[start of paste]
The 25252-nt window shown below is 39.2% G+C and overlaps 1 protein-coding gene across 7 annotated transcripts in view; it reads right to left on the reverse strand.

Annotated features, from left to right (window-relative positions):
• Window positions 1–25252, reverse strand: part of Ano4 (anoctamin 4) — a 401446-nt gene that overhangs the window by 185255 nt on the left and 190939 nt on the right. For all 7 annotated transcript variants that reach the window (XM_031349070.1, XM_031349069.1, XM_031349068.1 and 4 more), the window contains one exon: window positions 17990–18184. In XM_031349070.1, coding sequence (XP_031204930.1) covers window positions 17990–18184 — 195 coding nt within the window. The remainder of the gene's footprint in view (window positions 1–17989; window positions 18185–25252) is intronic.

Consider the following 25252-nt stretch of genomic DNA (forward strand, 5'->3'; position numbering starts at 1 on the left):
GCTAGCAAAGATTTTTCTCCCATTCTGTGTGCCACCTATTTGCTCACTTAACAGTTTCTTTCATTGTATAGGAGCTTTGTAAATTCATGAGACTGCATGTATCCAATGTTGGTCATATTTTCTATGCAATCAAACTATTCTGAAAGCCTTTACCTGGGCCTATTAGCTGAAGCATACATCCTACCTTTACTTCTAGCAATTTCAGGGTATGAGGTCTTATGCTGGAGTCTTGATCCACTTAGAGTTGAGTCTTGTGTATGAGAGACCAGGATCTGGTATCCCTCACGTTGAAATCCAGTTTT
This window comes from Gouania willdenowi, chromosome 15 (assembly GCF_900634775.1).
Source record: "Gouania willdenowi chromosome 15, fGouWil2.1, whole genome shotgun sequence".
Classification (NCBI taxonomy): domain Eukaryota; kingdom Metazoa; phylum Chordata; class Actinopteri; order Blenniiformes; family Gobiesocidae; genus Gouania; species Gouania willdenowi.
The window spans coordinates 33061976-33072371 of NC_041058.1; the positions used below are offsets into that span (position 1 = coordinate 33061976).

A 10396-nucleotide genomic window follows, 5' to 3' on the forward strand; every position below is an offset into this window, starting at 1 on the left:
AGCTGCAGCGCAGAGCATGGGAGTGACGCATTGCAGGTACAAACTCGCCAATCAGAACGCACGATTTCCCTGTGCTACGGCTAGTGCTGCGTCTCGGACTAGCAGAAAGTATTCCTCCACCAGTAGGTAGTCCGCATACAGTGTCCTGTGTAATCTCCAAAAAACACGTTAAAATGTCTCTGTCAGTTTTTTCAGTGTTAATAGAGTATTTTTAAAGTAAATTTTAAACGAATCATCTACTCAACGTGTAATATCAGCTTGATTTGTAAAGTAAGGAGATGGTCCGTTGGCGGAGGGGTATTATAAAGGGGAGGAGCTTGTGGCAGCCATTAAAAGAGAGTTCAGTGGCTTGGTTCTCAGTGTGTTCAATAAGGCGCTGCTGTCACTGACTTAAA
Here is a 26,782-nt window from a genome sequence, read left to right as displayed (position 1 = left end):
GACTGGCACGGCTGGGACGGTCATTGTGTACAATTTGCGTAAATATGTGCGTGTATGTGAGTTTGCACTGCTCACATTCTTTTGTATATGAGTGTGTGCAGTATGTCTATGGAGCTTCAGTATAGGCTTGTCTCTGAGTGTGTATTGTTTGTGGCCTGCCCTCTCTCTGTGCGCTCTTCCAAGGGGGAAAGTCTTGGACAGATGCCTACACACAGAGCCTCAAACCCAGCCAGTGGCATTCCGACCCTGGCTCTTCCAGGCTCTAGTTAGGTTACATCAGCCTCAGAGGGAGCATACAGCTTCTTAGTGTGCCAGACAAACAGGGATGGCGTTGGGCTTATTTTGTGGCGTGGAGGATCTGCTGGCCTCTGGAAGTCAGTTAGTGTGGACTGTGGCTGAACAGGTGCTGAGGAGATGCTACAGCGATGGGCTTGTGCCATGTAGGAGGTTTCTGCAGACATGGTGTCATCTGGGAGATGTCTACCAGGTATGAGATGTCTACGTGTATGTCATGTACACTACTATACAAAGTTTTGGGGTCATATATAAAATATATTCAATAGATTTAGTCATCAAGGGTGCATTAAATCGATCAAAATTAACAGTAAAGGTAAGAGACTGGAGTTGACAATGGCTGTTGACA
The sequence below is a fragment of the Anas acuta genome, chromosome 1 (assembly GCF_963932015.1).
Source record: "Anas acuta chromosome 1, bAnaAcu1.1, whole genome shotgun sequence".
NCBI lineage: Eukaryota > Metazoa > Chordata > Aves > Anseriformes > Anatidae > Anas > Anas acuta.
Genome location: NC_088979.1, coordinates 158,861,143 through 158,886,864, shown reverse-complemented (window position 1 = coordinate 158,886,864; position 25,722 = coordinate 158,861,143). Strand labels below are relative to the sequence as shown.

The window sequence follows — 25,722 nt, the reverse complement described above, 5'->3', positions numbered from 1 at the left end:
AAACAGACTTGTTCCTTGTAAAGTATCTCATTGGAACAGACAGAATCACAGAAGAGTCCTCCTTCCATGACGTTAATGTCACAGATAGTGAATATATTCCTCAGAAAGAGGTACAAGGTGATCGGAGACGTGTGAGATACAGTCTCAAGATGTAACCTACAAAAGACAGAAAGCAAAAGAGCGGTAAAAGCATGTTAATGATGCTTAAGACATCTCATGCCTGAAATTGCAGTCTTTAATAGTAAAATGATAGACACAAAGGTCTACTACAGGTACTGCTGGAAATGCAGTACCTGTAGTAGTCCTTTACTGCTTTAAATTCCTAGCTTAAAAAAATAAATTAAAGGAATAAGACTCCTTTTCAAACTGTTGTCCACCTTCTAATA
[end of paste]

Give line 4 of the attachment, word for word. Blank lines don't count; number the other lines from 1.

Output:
Consider the following 25252-nt stretch of genomic DNA (forward strand, 5'->3'; position numbering starts at 1 on the left):